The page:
“This paper systematically reviews the evidence on whether persons with disabilities in low- and middle-income countries are adequately included in social protection programmes, and assesses the financial and non-financial impacts of participation. Overall, we found that access to social protection appears to fall far below need. Benefits from participation are mostly limited to maintaining minimum living standards and do not appear to fulfil the potential of long-term individual and societal social and economic development. However, the most notable finding of this review is that there is a dearth of high-quality, robust evidence in this area, indicating a need for further research.”
'In the present report, the Special Rapporteur, Catalina Devandas-Aguilar, provides a study focusing on disability-inclusive social protection as a prerequisite for the universalization of social protection. She stresses that social protection is fundamental for achieving the social inclusion and active participation of persons with disabilities, and promoting their active citizenship. She also argues that to achieve disability-inclusive social protection, States must move away from traditional disability-welfare approaches towards embracing the innovative rights based model'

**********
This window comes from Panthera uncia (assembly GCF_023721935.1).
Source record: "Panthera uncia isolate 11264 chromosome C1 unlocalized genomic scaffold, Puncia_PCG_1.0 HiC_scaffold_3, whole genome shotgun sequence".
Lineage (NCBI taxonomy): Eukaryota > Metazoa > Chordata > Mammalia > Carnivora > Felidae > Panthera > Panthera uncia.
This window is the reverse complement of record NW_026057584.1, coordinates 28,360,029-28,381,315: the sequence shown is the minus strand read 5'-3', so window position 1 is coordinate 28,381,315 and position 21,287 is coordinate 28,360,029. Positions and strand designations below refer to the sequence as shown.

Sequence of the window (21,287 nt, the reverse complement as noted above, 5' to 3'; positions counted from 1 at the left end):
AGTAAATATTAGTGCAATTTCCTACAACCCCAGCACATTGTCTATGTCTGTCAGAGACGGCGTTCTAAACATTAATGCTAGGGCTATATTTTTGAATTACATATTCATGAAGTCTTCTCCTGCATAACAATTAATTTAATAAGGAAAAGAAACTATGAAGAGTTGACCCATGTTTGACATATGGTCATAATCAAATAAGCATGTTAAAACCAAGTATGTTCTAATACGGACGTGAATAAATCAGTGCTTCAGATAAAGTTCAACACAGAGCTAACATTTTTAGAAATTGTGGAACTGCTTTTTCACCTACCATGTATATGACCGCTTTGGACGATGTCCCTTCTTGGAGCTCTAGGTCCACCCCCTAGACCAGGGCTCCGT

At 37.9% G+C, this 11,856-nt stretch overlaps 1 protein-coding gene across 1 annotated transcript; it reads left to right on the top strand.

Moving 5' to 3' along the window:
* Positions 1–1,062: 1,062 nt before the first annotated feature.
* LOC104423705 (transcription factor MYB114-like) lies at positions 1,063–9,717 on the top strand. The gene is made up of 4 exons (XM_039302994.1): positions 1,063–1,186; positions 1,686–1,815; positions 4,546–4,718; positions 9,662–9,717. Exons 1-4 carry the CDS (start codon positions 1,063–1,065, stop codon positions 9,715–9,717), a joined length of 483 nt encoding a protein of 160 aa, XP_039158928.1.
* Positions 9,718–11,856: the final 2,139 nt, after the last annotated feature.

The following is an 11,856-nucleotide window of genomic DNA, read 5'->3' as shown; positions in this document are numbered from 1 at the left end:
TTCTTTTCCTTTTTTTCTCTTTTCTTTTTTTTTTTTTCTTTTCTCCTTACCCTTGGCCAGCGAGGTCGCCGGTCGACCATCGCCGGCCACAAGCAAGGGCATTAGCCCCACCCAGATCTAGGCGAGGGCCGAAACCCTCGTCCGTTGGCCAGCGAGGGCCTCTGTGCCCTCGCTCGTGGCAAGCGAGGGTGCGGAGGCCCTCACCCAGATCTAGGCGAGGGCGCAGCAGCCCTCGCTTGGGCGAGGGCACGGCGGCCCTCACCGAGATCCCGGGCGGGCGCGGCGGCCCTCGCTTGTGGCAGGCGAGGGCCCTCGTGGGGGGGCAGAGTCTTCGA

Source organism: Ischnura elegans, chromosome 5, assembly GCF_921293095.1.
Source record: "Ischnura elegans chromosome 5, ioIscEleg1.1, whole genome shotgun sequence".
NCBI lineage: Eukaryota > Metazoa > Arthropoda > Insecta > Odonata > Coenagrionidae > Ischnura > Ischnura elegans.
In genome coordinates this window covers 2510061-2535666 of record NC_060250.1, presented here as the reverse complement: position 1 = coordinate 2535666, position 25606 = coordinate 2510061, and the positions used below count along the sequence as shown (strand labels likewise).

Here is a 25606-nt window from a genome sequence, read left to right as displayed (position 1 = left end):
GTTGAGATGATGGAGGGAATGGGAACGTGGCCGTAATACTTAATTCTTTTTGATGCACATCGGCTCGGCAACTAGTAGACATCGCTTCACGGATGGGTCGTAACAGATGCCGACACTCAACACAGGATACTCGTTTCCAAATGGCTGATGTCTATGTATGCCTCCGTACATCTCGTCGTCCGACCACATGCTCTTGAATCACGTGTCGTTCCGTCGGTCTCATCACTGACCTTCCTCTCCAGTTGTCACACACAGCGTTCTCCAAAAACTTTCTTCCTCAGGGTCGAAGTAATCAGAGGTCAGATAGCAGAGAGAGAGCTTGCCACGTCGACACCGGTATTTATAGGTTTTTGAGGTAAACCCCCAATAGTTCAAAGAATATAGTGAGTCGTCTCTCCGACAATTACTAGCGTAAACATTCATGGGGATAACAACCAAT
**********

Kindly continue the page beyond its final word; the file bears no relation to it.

This paper aims to provide focused insights into specific aspects of the international debate on social protection. The author highlights that "the social, economic and political context in which people grow, live, work and age has enormous impact on their health status. These wider structural determinants of health lie largely outside the health sector. The level and coverage of social protection systems is one key determinant. Social protection measures and mechanisms directly contribute to poverty reduction and human resource development by providing recipients with in-kind or cash transfers. They also allow beneficiaries to gain better access to social services, including health facilities, drugs, etc"
Discussion Papers on Social Protection, Issue No 11
This article addresses the lack of participation of disabled people in social protection discourse in Africa. It asserts that social protection mechanisms are largely under used by all vulnerable groups which further perpetuates inequality and chronic poverty
Source e-bulletin on Disability and Inclusion